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Title: Inferno

Movie: :2.5stars:
Video: :4.5stars:
Audio: :5stars:
Extras: :2stars:

HTS Overall Score:81

Back in 2006 Ron Howard’s adaptation of Dan Brown’s novel, “The Da Vinci Code” blasted onto the scene with all sorts of fanfare and angry mobs. Christians and Catholics were angry that it portrayed the church in a bad light, fans of the book were angry that it wasn’t as good as the novel, and some people were just angry that it wasn’t that good of a movie (I have to admit that it’s a horribly dated film and one that’s almost a guilty pleasure). A few years later “Angels and Demons” came out, and while it was a much more entertaining and less serious work than “The Da Vinci Code”, most post shunned the film (I personally find it to be the best of the three, but that’s just me). Now, 7 years after “Angels and Demons” Ron Howard is trying a third time to bring Dan Brown’s hokey mysteries to life with the help of Tom Hanks yet again. This time it’s the creakiest and least logical of all three films, but it also is the least “religion” oriented of the three as well. Instead of a film about conspiracy theories and religious sects trying to keep order in a modern day, it’s about a guy who is kind of nuts and wants to blow up the world.

You’d think that this would act as an entertaining premise, but sadly it just ends up being a rather run of the mill plot line mired down by the increasing labyrinth that is a Dan Brown mystery. We’re put right into the heart of the action, with cryptologist Professor Robert Langdon (Tom Hanks) waking up in an Italian hospital without any sort of memory. Supposedly he’s suffered a head trauma and can’t seem to remember anything for the last 48 hours. When an assassin strikes at the hospital, Langdon is force to go on the run with only the aid of the well-meaning (and also extremely well versed in Dante’s inferno mythology) Italian doctor, Sienna, who had been taking care of him in his coma (played by a gorgeous Felicity Jones). On his trail is a cadre of people, who want whatever is locked inside the professor’s head, the least of them being the afore mentioned assassin. W.H.O. agents and double agents compete for his head, while a mysterious organization is also rabidly interested in what the good professor knows.

It seems that a wealthy billionaire has decided that the world is just TOO populated. Soon we’ll be at the breaking point and the overpopulation will drive us extinct. Not exactly an unknown theory, right? Well, this billionaire (played by a wonderfully hammy Ben Foster) has created a super virus that, much like the black plague, will wipe out large portions of the world’s population and slow the coming apocalypse for thousands of years. So, that leaves Professor Langdon and Sienna struggling to piece together just what has happened to the good doctor, and WHERE the virus is before it can be unleashed on the world (and supposedly reach all 4 corners within a few days). Simple, right?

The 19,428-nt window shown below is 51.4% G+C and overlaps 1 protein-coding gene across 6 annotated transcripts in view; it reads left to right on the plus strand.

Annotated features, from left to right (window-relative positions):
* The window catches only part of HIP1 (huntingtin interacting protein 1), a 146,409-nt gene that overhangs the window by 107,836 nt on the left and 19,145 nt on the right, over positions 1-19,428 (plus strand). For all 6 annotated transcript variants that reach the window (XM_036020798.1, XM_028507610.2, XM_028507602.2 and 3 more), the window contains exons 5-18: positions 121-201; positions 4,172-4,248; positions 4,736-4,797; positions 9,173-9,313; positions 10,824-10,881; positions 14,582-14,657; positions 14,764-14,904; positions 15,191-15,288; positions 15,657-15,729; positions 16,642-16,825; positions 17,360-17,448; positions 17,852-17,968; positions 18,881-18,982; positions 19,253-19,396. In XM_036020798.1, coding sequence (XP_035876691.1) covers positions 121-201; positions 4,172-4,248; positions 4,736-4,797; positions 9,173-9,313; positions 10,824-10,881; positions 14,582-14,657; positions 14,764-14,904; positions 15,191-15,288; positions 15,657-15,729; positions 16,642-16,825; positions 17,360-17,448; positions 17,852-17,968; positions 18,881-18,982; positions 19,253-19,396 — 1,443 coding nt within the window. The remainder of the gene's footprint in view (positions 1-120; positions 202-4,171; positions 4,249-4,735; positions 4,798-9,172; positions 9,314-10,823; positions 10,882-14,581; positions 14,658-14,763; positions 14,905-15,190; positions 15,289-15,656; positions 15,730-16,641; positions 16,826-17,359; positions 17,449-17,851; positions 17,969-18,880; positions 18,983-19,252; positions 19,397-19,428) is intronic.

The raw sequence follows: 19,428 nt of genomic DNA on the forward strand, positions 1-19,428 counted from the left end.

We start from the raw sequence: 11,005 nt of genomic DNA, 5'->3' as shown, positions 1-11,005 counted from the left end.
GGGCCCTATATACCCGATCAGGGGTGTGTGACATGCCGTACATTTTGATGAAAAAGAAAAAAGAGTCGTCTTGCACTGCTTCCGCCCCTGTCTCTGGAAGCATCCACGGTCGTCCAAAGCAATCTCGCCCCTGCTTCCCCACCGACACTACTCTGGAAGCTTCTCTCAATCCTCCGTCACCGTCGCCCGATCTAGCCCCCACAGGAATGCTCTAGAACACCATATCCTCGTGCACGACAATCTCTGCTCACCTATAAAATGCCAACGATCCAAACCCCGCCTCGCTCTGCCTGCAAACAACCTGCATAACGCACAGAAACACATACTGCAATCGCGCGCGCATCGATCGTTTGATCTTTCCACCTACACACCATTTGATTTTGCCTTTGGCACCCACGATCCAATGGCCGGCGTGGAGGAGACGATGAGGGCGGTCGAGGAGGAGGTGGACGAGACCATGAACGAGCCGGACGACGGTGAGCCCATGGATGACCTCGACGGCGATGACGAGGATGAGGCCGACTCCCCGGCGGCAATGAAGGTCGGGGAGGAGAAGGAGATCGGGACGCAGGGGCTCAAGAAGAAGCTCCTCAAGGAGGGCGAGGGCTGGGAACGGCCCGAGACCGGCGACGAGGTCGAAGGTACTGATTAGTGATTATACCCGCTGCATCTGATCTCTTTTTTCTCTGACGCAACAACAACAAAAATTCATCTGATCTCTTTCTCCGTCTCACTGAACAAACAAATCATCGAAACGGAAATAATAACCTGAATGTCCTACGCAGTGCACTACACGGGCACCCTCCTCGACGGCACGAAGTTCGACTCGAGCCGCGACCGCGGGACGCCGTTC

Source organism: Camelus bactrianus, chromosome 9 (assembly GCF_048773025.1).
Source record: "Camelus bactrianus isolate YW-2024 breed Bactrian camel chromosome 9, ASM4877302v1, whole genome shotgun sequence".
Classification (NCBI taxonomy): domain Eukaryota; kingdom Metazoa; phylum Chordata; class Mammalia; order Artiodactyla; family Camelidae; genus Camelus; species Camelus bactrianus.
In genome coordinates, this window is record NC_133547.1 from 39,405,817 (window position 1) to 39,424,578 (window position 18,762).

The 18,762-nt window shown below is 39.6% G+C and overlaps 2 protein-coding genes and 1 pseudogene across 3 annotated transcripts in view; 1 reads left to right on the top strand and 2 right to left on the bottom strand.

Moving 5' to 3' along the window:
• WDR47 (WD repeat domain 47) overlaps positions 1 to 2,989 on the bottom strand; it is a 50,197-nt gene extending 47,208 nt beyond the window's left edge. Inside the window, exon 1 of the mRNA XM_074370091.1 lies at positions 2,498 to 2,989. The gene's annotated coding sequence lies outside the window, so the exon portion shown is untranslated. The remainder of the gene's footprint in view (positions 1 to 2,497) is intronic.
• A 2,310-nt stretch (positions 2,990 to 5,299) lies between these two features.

I’m intentionally keeping my description of the plot for “Inferno” rather vague and generalized. The reason for that is because much of the entertainment for the movie is based upon figuring things out and watching them unfold. With the introduction of Robert Langdon’s insomnia, we have to piece things together slowly, and nothing that we see can be trusted as people, events and places are deemed misleading due to the professor’s faulty memory. It’s kind of like watching the old “untrustworthy witness” scenario as whatever is spoken (or in this case shown) can’t be trusted due to faulty memory. While you won’t be angry while watching “Inferno”, you will be a bit annoyed. Not because it paints any one religions in a bad light (actually, the only mention of religions is the Dante’s Inferno references, and that’s only because our looney bin billionaire fashioned his virus after reading the book and calling it the “inferno virus”), but rather because it’s so confusing and twisted in the way the movie tells its story. The twists, turns and leaps in logics are less likely to incite awe inspiring gasps (not the series strong point), but rather eye rolling and chuckles at some of the serious stretches used to get to the inevitable conclusion.

“Inferno” is the most action oriented of the three films, and Ron Howard has also closed the scope. We’re going to multiple countries for sure, but everything feels so confined, and without the giant overarching plot of the church we don’t have access to nearly as many artifacts and ancient structures as we have in the last 2 entries of the franchise. Dialog is stilted and weak, with Felicity Jones and Irrfan Khan bearing the brunt of the good acting. Hanks is pretty much dozing his way through the film, and really doesn’t seem to be putting much energy into the character of Langdon (though he was never a wildly exuberant character to begin with). Sadly there’s only about 5 minutes of Ben Foster scattered throughout the film, but he is such a dynamic and enthralling persona that you really wish HE had been there in place of Felicity Jones for the final act.